Galaxy on Academic Research Clouds
You should do this.
By Dave Clements, Marco Antonio Tangaro, Federico Zambelli, Nikolay Aleksandrov Vazov
One of the reasons we launched the Galaxy Platforms Directory last year was to better highlight the many ways in which researchers can use Galaxy, and not only public servers, which we have emphasized for years, but also containers, virtual machines, commercial clouds, and academic clouds.
This post covers why you might want to consider running Galaxy on an academic clouds.
Academic Research Clouds are compute clouds that are available to researchers in particular geographies or who belong to particular consortia. Compute clouds are dynamically scalable, on-demand compute infrastructures on which you can launch servers like Galaxy when you need them, scale them up and down to meet your fluctuating needs, and then shut them down when you are done. Someone else manages the actual hardwarecluster management. Commercial Clouds also have these properties, except for one key factor ...
Academic Clouds are Often Free to Researchers.
That's right, free. You will need to apply for an allocation but these organizations exist to help researchers like you and are eager to help you use their resources.
After all, the usegalaxy.* servers, and the 100+ other public servers are all free too, and I don't have to do any work to set them up.
All those public servers are shared resources. While some of them are big, you are sharing them with the entire world. There is no way to predict on any given day (or week) if the server(s) you want to use will be zippy or really busy. If you set up your own server, then only people you give access to it will be using it. And since it's a cloud, you may also be able to make it dynamically scalable so it expands and shrinks depending on loads.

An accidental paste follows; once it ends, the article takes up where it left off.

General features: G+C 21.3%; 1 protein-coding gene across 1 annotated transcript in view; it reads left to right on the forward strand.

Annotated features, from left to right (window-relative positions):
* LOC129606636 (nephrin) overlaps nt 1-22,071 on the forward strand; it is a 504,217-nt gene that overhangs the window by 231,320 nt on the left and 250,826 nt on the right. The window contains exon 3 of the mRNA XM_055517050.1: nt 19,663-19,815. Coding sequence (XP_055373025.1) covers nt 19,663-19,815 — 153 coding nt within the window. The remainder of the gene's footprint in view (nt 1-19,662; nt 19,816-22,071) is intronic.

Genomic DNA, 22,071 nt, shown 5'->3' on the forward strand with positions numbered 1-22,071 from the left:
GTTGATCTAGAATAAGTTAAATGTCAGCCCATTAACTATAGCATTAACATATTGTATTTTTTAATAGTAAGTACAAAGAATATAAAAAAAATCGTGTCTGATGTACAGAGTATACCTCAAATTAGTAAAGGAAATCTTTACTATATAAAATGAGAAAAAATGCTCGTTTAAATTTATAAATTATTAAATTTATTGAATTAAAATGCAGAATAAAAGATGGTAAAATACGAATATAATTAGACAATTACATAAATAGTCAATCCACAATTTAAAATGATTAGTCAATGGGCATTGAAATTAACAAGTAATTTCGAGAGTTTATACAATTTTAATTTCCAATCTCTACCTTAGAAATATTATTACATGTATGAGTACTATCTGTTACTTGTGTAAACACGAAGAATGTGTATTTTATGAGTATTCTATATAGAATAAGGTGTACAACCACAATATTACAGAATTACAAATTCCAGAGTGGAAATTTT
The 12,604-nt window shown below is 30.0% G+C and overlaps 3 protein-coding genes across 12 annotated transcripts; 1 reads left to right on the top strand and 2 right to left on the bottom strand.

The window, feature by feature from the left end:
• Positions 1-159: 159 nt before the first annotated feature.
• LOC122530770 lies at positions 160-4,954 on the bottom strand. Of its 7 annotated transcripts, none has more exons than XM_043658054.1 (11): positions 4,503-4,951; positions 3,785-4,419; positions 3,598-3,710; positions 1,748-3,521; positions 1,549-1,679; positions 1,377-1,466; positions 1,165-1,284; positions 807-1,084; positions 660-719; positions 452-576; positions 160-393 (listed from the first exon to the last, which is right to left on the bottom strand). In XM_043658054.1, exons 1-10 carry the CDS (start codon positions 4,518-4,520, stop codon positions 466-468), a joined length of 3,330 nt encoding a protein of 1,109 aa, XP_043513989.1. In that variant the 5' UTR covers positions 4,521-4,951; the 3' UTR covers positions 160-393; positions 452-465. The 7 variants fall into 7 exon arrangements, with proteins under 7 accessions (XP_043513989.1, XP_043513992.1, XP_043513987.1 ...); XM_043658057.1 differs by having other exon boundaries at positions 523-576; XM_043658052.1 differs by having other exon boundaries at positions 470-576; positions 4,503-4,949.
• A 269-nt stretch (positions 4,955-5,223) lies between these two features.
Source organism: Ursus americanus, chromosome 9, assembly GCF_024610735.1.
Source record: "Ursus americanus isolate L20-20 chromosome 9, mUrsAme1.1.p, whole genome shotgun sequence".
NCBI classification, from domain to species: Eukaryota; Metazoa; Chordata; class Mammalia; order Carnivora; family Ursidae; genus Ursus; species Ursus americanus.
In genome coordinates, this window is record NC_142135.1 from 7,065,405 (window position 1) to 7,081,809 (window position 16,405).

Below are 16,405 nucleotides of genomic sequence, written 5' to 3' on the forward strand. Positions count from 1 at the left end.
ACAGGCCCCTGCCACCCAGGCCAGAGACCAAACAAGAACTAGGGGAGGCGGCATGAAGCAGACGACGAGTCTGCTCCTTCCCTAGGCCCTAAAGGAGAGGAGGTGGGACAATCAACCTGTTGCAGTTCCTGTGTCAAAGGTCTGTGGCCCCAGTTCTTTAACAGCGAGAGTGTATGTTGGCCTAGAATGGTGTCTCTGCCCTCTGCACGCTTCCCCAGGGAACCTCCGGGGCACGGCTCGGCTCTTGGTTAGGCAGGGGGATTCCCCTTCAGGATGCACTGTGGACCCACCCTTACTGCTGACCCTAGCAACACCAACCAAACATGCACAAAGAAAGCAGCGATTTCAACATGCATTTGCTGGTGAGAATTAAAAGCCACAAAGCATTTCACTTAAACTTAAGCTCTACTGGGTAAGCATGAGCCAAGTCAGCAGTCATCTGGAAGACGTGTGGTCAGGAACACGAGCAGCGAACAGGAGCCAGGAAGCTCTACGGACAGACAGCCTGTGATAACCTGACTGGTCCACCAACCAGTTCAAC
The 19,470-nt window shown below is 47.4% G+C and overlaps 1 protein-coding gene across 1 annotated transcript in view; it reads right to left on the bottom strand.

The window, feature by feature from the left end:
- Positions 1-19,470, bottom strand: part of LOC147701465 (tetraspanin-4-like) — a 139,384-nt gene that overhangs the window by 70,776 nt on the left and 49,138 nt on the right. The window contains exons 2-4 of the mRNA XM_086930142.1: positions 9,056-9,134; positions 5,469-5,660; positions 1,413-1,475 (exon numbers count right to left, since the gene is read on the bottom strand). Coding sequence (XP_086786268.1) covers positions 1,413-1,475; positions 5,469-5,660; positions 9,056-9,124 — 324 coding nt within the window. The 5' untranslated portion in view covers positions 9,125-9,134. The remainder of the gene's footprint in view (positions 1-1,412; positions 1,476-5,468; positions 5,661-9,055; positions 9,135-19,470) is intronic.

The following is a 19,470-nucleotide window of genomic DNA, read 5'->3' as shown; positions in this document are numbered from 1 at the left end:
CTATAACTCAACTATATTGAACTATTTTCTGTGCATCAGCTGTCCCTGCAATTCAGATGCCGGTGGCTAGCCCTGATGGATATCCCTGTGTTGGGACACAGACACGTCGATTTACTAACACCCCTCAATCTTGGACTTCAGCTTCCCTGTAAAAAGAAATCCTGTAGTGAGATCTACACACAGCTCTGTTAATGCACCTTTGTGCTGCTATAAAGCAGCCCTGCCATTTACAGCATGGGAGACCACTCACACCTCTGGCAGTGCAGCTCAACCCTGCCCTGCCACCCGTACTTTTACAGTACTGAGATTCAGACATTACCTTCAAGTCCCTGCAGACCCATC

Some of the public servers have large quotas - usegalaxy.org has a 250GB quota with an account. However, if you are doing a large scale experiment you'll find that you can easily burn through even a generous quota in no time. With cloud servers you decide how much resource you'll want to set up and then you can use all of it.
All of the academic cloud providers described here have preconfigured Galaxy images that you can bring up on their cloud with varying capacities. You don't need to figure out what disk to buy or how to set up cluster management software. All that is taken care of by the cloud provider.
Many cloud providers enable admin access to your Galaxy instance. This means you can customize the tools and genomes that are available on it.
If you need something, you can add it.
Where can I get Galaxy on an academic cloud? Here are the academic cloud providers we know about (as of 2019) and who they support.
Laniakea@ReCaS is the pilot deployment of Laniakea. Laniakea is a software suite designed to allow academic clouds to add a Galaxy on-demand service to their portfolio easily. It is based on the modular and flexible INDIGO-DataCloud middleware solution for e-science. This first instance of Laniakea, based at ReCaS-Bari, is undergoing beta testing right now and is foreseen to switch to production phase by June 2019. Laniakea@ReCaS has already received more beta-test account requests then the ones available for this initial phase. However, the number of available beta-test user slots will be gradually increased during the first half of 2019; anyone is for now welcome to apply and enroll to become a new beta tester. The standard resource package granted to beta accounts includes 14 CPUs, 28 GBs of RAM and 500 GBs of storage.